Just a 35-minute ferry ride to the east of Auckland lies Waiheke Island, comprised of rolling green hills and picturesque beaches. This description may sound like the lyrics to a folk song, which is fitting, as the island has a very alternative feel to it – writers, artists and poets are well represented among the (close to) 8,000 permanent residents on Waiheke.
Situated in the Hauraki Gulf, Waiheke’s microclimate, combined with its unique soil, makes the island an ideal place to grow grapes and it is home to more than 30 wineries and a couple of olive groves.
Not normally ones for organised tours, all we’d seen in 3 days was the inside of Auckland’s bars, so we decided that something touristy was in order before heading back home across the ditch. We made it to several wineries on our tour of the island, including Wild on Waiheke, which caters to both tourists and corporate clients through activities such as tasting their ‘Topknot Hill’ range of wine, clay bird shooting and archery.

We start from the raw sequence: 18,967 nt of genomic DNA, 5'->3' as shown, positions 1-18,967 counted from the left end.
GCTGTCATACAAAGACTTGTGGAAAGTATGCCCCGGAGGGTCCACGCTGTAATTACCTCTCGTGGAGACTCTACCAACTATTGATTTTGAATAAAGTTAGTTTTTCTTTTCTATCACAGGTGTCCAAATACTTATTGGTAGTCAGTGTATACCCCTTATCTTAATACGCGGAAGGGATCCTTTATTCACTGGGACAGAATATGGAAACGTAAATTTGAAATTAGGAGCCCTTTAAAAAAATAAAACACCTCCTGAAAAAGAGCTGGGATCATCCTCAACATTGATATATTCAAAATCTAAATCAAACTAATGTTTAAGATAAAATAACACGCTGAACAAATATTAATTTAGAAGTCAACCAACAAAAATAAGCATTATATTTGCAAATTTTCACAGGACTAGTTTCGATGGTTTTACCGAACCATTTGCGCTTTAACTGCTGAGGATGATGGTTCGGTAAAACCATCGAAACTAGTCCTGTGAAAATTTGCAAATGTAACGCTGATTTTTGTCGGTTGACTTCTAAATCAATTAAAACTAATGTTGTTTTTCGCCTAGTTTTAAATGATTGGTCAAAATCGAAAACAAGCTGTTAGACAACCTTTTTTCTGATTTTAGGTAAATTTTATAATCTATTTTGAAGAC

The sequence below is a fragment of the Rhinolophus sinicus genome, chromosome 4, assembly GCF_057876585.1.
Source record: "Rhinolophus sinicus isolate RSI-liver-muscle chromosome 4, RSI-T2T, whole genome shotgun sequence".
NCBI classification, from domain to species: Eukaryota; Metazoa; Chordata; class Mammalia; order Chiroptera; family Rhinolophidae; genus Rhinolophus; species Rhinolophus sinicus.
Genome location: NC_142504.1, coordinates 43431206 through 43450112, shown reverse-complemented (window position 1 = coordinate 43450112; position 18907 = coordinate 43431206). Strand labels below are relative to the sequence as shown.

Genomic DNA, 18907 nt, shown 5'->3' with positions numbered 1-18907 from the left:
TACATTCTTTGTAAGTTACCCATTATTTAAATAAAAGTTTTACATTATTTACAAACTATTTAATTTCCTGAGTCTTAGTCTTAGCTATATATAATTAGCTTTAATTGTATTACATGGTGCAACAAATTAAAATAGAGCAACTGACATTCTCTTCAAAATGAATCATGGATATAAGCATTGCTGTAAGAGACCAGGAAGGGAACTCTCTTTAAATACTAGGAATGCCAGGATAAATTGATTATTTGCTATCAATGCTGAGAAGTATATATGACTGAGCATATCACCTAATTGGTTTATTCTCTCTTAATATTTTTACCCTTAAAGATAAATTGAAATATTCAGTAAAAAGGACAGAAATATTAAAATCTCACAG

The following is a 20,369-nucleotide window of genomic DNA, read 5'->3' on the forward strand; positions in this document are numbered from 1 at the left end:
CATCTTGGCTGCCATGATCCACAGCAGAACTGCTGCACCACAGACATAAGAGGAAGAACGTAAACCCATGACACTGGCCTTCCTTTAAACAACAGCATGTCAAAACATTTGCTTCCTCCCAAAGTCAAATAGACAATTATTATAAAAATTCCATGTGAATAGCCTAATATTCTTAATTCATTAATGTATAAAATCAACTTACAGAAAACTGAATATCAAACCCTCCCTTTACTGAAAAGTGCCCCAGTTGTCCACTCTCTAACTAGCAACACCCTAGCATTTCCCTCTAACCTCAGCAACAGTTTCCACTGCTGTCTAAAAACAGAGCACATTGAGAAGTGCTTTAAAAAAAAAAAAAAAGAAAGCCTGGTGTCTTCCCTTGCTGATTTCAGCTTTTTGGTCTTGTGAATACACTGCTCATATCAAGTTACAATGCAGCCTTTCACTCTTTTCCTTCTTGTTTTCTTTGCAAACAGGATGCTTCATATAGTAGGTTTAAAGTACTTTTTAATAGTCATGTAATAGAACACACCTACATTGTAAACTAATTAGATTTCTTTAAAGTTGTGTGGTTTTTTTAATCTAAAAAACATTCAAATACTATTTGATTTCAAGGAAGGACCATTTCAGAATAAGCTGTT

To be honest, the first half of the tour was great, but things really kicked off when we found out that the island’s only brewery, Waiheke Island Brewery, was also housed at Wild on Waiheke…
Anyone familiar with Moo Brew in Tasmania may recognise the bottles and Waiheke Island Brewery continues the trend of great beer being crafted in an island setting.
We also had the chance to ‘Taste Waiheke’, with plenty of local produce on offer and we would have brought back a carton of Coriander Chili Lime Salsa if not for hand luggage restrictions.
Our brief stop at Wild on Waiheke was capped off with a decent sized glass of Wild Days Rum, which is also produced on Waiheke Island and apparently goes pretty well with the (non-alcoholic) Hauraki Gulf Ginger Beer.
After all that, it’s fair to say that the second half of the tour was a much more relaxed state of affairs…